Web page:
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E.g., 04/02/2020

American Academy of Arts and Sciences Announces Commission on Languages

Joint National Committee for Languages & National Council for Languages and International Studies

Thursday, 30 July, 2015

Cambridge, MA, July 30 2015 The American Academy of Arts and Sciences (AAAS) has officially announced the much anticipated Commission on Language Learning. The Commission, which was requested by bipartisan groups from the House and Senate last November, will report back to Congress in the summer of 2016 with a report on the current state of language education in the U.S., what language competency needs in the U.S. will be in the future, and recommendations on how best to meet those needs.

The Commission will compile research from leading scholarly and professional organizations to examine the benefits of language learning for all age groups, including pre-school and k-20 education as well as lifelong learning. The Commission will initiate a nationwide discussion on language learning and international education in the United States.

AAAS President Jonathan Fanton has noted that language learning "…should be among our highest educational priorities in the 21st century," and that "by reviewing existing practices and proposing new ideas, the Academy's Commission will advance the conversation about language education, focusing on a body of knowledge and a set of skills that will become more critical as communication between and among cultures increases."

Serving as Chair of the Commission will be Paul LeClerc, former Past-President and CEO of the New York Public Library. Dr. LeClerc holds a doctoral degree in French Literature from Columbia University, and currently serves as the Director of Columbia University’s Paris Global Center. Said Dr. LeClerc about the Commission, "We hope that the commission will be a galvanizing effort bringing together all of the people who have done important work over the last few decades to identify the personal, social, political, commercial and even the biological benefits of language learning. The evidence, when gathered together, is striking and undeniable. For ourselves and for the nation, we need to do a better job of learning how to communicate across language barriers."

Other notable Commissioners that have been identified by AAAS include: Martha Abbott, Executive Director, American Council on the Teaching of Foreign Languages; Dan Davidson, President, American Councils for International Education; Nicholas Dirks, Chancellor, University of California, Berkeley; Karl Eikenberry, former U.S. Ambassador to Afghanistan, retired U.S. Army Lieutenant General, and Director of the U.S.-Asia Security Initiative, Shorenstein Asia-Pacific Research Center, Stanford University; Rosemary Feal, Executive Director, Modern Language Association; Carol Gluck, George Sansom Professor of History, Columbia University; Philip Rubin, Senior Advisor to the President, Haskins Laboratories, and former Principal Assistant Director for Science, White House Office of Science and Technology Policy; Diane Wood, Chief Judge, U.S. Court of Appeals, Seventh Circuit; and Pauline Yu, President, American Council of Learned Societies. AAAS anticipates the appointment of additional Commissioners throughout August and September.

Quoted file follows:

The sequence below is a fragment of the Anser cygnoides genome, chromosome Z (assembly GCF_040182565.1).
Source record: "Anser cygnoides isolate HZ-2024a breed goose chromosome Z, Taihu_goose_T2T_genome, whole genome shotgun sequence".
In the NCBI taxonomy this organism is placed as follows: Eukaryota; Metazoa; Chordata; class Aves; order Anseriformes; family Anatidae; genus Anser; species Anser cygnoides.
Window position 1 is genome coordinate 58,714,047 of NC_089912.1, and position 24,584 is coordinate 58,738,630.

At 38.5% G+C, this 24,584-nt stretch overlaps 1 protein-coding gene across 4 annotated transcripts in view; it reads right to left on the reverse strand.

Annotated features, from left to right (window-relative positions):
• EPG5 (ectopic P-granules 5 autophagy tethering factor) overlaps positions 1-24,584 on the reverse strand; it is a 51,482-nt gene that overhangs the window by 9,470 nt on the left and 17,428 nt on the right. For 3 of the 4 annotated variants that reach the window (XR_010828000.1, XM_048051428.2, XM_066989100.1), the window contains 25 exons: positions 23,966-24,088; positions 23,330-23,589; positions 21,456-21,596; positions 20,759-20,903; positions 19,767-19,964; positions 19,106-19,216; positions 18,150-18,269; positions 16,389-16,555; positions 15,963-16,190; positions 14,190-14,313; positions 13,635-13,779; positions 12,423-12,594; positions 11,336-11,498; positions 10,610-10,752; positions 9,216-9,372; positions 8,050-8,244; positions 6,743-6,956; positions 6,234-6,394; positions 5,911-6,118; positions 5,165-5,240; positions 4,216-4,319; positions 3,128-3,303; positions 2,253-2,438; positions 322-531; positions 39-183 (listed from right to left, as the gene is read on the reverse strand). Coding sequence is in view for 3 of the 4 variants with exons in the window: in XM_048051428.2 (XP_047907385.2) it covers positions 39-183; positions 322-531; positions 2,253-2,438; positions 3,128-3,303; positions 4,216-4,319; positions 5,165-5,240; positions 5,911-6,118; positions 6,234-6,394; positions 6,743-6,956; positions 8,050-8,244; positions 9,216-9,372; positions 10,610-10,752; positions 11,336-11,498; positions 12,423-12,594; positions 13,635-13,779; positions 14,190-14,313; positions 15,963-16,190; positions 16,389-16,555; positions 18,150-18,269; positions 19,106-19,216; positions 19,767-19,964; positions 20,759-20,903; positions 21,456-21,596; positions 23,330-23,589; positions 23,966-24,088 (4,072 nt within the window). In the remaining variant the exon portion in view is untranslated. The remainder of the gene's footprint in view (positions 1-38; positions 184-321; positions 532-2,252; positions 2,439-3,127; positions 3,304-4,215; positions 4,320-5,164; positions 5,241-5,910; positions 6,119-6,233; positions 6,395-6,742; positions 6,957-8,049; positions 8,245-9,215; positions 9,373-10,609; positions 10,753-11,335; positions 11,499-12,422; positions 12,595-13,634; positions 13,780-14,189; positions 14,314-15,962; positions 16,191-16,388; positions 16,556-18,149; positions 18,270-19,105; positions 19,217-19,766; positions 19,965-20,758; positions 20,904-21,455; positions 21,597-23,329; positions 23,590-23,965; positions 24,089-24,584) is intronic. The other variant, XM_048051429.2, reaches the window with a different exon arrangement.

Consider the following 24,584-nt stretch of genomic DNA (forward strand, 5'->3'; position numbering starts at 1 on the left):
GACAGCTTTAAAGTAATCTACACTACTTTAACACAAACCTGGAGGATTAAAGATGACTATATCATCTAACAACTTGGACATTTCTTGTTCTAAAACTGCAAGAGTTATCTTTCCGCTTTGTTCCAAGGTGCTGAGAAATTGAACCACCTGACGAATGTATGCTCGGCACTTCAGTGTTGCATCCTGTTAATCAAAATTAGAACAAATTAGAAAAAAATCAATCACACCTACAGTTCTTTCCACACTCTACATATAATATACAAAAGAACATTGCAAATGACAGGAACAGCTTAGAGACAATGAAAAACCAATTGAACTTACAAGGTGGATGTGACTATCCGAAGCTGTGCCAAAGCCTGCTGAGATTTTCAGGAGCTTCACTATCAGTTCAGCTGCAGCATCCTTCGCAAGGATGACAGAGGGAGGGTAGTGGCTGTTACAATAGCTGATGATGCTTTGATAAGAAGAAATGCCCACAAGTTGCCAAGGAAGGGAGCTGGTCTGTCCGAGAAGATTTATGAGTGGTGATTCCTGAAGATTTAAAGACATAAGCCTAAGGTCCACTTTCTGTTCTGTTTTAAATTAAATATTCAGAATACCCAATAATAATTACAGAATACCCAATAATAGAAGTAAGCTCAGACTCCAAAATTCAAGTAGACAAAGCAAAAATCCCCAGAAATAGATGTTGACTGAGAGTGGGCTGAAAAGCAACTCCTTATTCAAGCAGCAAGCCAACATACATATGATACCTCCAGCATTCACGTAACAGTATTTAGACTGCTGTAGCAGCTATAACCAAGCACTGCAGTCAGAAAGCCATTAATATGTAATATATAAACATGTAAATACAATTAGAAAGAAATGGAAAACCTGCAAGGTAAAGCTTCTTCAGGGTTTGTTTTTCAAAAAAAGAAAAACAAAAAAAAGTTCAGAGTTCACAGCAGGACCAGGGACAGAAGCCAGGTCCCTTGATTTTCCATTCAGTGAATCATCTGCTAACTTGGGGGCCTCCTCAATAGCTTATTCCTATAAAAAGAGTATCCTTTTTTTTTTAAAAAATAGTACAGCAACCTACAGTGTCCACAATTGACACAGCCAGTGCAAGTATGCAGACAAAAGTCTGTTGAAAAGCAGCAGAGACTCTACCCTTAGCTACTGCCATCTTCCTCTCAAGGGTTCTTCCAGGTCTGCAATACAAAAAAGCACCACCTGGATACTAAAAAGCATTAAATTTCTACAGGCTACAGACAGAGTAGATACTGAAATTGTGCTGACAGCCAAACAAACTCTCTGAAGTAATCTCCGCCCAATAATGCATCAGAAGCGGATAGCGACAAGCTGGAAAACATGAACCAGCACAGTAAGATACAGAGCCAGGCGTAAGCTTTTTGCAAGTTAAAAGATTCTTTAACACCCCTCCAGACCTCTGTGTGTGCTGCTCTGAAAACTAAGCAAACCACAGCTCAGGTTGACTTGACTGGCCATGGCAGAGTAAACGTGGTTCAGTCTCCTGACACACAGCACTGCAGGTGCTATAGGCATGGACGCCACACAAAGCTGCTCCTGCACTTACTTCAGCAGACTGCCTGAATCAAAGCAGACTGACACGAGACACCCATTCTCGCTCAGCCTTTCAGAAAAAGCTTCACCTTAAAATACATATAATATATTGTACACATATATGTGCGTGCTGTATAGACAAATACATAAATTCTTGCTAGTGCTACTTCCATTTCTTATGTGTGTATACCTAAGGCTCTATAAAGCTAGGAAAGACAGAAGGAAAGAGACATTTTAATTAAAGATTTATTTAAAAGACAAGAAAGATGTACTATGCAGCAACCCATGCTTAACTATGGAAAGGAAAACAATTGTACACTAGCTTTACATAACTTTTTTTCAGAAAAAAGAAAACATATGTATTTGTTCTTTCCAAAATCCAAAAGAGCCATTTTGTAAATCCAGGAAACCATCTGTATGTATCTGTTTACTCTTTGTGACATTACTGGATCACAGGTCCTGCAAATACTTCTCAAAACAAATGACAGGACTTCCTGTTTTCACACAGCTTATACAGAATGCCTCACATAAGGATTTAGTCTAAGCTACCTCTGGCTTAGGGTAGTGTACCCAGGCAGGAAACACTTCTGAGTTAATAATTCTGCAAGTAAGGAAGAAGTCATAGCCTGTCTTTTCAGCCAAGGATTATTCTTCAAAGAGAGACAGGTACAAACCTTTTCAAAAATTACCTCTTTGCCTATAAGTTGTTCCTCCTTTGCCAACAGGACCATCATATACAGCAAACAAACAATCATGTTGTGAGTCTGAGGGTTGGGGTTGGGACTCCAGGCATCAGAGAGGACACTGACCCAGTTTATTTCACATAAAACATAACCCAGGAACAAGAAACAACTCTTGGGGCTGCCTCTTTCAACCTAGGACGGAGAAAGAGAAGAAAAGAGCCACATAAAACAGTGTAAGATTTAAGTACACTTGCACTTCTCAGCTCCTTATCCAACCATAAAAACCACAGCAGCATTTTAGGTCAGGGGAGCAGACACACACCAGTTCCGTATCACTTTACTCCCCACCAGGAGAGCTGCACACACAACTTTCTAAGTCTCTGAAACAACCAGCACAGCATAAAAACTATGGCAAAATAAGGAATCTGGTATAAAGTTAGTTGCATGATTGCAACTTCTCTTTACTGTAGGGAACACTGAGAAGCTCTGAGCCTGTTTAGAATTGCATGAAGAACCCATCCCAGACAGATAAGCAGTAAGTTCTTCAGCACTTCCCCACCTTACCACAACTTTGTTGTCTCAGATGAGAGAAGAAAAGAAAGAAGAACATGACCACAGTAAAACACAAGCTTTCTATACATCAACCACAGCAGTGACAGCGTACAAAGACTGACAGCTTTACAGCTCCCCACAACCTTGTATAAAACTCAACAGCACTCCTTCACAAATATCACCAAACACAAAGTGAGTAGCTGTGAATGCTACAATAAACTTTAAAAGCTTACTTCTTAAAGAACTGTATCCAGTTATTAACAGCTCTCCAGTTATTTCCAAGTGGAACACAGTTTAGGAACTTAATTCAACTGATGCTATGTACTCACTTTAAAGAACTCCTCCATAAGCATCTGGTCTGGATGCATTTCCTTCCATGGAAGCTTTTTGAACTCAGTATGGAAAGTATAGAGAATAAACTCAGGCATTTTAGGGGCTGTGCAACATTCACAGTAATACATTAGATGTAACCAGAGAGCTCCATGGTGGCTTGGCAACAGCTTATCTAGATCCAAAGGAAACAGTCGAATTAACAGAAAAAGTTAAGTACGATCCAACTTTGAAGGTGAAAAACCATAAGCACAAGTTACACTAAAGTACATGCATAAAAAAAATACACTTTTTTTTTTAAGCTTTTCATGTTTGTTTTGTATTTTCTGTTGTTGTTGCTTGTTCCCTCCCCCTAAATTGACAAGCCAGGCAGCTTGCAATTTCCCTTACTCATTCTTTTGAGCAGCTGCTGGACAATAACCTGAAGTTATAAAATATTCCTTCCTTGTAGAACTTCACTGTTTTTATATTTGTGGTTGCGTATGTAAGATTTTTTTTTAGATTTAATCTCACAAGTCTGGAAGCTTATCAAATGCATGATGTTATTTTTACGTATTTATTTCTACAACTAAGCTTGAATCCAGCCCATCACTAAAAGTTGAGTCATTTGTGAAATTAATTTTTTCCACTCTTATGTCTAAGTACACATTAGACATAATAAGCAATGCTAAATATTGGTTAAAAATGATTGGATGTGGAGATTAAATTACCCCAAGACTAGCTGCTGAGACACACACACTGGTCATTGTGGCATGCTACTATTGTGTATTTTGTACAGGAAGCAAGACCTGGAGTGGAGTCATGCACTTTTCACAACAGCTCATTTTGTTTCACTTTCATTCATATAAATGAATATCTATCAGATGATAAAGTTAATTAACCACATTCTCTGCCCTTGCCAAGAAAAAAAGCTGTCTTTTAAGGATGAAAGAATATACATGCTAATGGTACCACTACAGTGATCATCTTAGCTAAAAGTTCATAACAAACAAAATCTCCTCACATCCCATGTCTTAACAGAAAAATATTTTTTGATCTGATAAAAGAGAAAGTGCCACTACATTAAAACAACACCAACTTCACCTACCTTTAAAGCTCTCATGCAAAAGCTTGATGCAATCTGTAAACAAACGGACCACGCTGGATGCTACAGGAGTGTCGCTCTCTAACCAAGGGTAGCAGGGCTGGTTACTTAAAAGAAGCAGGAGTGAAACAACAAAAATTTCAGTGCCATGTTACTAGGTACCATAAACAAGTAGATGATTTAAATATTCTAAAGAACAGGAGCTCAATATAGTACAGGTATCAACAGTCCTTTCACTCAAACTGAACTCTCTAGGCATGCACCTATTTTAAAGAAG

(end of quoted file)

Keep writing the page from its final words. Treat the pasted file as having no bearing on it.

Marty Abbott, President of JNCL-NCLIS and Executive Director of the American Council on the Teaching of Foreign Languages said “this study will provide a critical look at our nation’s language capacity and the important link to our economy, diplomacy, workforce development, and educational opportunities. It is a pivotal time for the AAAS Commission to embark on this initiative that no doubt will help shape a multilingual and multicultural citizenry better able to handle the global challenges we face.” This Commission will produce the first national report on Languages since Strength Through Wisdom: A Critique of U.S. Capability, commonly referred to as the Perkin’s Commission and published in 1979 by the President's Commission on Foreign Languages and International Studies in response to the hostage crisis in Tehran.

"The 106 member organizations of the Joint National Committee for Languages commend the American Academy of Arts and Sciences, and the members of the Commission on Language Learning, which will examine why languages matter to America in the 21st century,” said Bill Rivers, Executive Director of JNCL-NCLIS. “This is an exciting opportunity for the Language Enterprise, as we make our vital role in the public and business sectors more visible.”